Although defendant in his testimony denied most of his admissions as related by the officers, the credibility of the defendant and the deputy was a matter for the jury to decide. This court will not reweigh the evidence. (People v. Love, 53 Cal.2d 843, 850[1–2], 3 Cal.Rptr. 665, 350 P.2d 705; People v. Birch, 190 Cal.App.2d 647, 651[10–11], 12 Cal.Rptr. 122.) In reviewing the record, when the contention is insufficiency of evidence, the evidence must be viewed in the light most favorable to support the judgment. (People v. Birch, supra.)

Defendant's contention concerning the small amount of residue of heroin in the pieces of cotton as identified by the chemist is without merit. Any quantity that is susceptible of being identified comes within the proscription of the law. (People v. Anderson, 199 Cal.App.2d 510, 519–521[6], 18 Cal.Rptr. 793; People v. Jones, 113 Cal.App.2d 567, 569–570[1b], 248 P.2d 771; People v. Salas, 17 Cal.App.2d 75, 78[1], 61 P.2d 771.)


During the trial the following discussion took place:

BY THE COURT: ‘Now, Gentlemen, I understand that juror number eleven is in the hospital and will probably be in the hospital for two or three days, at least. It's possible under such circumstances as exist at the present time for a defendant to waive the presence of the one juror, and finish the trial with eleven jurors, but I understand the defendant does not wish to do so, and, of course, that is entirely up to the defendant.

‘So, under the circumstances, I feel that about the only thing left for the Court to do is to continue this case to a date certain.’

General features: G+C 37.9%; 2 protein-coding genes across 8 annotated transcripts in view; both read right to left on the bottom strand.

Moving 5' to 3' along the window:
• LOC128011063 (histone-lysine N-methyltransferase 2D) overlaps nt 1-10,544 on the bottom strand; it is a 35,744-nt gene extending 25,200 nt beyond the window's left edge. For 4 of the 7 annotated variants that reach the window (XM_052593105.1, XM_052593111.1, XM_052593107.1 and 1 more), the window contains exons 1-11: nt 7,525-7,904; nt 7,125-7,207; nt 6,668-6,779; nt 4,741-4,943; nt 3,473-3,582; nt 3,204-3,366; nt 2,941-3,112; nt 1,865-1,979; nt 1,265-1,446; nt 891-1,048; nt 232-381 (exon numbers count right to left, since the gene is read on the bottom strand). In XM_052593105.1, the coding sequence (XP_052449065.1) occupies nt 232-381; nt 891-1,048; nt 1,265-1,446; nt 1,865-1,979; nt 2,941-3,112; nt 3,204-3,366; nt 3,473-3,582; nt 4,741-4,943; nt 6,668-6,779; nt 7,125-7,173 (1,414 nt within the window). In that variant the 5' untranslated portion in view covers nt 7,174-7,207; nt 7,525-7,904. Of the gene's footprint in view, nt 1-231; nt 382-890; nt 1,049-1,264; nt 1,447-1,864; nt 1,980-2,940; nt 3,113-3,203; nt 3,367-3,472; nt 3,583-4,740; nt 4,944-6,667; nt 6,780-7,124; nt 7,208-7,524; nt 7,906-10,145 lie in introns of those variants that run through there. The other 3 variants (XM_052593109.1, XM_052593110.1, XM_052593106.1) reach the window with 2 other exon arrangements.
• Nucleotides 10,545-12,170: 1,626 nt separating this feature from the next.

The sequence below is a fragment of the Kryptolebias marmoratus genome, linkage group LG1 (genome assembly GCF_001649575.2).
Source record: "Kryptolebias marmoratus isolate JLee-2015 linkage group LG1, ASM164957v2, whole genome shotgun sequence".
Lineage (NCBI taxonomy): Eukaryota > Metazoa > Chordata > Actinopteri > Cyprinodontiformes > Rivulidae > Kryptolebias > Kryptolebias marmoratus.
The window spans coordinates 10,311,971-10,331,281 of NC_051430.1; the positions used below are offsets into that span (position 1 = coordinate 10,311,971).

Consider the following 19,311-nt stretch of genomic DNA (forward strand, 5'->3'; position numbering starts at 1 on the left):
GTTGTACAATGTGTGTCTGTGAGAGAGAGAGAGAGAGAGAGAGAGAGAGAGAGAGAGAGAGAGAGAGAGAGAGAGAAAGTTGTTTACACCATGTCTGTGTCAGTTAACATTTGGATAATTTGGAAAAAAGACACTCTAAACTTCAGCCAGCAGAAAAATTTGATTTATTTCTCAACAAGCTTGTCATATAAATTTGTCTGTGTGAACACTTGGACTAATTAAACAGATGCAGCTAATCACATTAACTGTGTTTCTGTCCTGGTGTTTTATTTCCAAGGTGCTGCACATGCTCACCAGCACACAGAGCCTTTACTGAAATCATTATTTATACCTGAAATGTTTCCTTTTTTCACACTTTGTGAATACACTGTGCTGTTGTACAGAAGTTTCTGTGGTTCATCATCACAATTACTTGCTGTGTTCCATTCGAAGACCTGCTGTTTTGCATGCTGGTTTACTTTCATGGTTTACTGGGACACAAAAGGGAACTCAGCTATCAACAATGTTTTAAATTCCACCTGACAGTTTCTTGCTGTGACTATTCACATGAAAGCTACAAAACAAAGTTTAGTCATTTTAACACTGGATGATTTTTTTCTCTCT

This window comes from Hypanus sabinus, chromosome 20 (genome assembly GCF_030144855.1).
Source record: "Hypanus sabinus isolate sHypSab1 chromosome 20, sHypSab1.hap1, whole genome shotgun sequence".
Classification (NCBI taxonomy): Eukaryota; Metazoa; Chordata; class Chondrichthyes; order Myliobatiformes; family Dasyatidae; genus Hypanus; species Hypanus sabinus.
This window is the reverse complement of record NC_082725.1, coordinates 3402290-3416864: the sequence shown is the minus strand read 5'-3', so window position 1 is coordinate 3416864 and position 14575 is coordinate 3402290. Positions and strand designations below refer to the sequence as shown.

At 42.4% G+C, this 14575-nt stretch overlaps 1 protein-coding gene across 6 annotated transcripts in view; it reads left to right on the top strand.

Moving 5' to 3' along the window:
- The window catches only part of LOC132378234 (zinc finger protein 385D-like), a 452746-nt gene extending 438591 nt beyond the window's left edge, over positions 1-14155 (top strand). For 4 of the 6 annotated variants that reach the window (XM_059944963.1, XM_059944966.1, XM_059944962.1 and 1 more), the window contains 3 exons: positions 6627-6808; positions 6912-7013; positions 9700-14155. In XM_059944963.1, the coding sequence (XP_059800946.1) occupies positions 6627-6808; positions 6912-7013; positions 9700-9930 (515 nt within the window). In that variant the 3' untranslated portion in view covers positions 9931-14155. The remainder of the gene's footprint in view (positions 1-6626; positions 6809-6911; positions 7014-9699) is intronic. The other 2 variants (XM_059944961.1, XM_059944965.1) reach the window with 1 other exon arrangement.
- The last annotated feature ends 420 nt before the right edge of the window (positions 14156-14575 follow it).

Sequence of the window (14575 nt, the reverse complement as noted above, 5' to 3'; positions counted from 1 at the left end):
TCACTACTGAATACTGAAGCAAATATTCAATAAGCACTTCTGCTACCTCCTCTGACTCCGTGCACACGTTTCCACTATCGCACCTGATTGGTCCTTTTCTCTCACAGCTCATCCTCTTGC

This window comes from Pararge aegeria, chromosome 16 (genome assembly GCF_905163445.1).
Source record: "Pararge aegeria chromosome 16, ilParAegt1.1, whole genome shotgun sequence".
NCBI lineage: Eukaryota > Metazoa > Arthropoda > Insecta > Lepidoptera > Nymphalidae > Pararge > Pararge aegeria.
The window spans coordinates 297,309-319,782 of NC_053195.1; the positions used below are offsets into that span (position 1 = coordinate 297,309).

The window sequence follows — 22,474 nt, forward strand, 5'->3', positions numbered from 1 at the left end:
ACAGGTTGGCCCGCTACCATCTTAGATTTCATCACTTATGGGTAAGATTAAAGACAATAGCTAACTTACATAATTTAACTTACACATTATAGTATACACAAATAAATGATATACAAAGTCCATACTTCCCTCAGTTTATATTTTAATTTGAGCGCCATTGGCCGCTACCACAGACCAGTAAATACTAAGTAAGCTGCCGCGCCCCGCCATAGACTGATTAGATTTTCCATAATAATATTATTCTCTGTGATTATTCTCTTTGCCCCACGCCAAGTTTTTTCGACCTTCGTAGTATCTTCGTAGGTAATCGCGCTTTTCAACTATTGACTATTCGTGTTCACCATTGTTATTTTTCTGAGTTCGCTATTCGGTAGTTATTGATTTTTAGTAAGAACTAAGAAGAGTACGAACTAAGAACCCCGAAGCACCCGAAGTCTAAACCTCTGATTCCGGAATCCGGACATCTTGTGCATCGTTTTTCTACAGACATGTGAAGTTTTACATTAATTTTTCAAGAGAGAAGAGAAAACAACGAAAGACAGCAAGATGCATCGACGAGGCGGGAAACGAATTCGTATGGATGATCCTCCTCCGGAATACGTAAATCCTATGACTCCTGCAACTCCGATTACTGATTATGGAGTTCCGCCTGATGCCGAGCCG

BY MR. MORROW: ‘Your Honor, I might state that it was upon my advice, the attorney's advice, not the defendant's statement, in connection with the refusal to waive this jury, Your Honor. For the purpose of the record, I advised the defendant we should have all twelve jurors.’

This was the second time the trial had to be continued because of an absent juror. Defendant contends that the statement by the court concerning defendant's possible waiver of a juror was prejudicial to him and of such a nature that an admonition could not obviate its effect, citing People v. Hidalgo, 78 Cal.App.2d 926, 179 P.2d 102.

From the record it is apparent that if there was any error, which we need not decide, it was clearly of minimal effect, if any, and further, it was waived by the failure to object at the time of comment. (People v. Cole, 177 Cal.App.2d 458, 461–462[6], 2 Cal.Rptr. 190.)


In a letter to this court defendant objects to some unidentified picture which was never a part of the record. It therefore could not be considered on this appeal. (People v. Foster, 195 Cal.App.2d 651, 654 [5], 15 Cal.Rptr. 891.) Defendant also states that his trial counsel, a public defender, did not act in good faith. There is no showing of inadequacy of counsel. (People v. Daigle, 194 Cal.App.2d 340, 342[5], 15 Cal.Rptr. 53; People v. Elledge, 186 Cal.App.2d 656, 659[1], 9 Cal.Rptr. 188; People v. Mitman, 184 Cal.App.2d 685, 690–691[4], 7 Cal.Rptr. 712.) Defendant also states he was denied his constitutional rights when the District Attorney excused two Negroes, apparently on peremptory challenge, from the jury panel. First of all, there was nothing in the record to support this statement. (People v. Foster, supra.) Furthermore, the right of a defendant to a fair and impartial jury does not give him the right to have any particular juror or jurors sit in his case. (Darcy v. Moore, 49 Cal.App.2d 694, 700 [4], 122 P.2d 281.)

A review of the entire record shows defendant received a full and fair trial and that there was substantial evidence to support the verdict of the jury.

The judgment is affirmed.

SHEPARD, Justice.

GRIFFIN, P. J., and COUGHLIN, J., concur.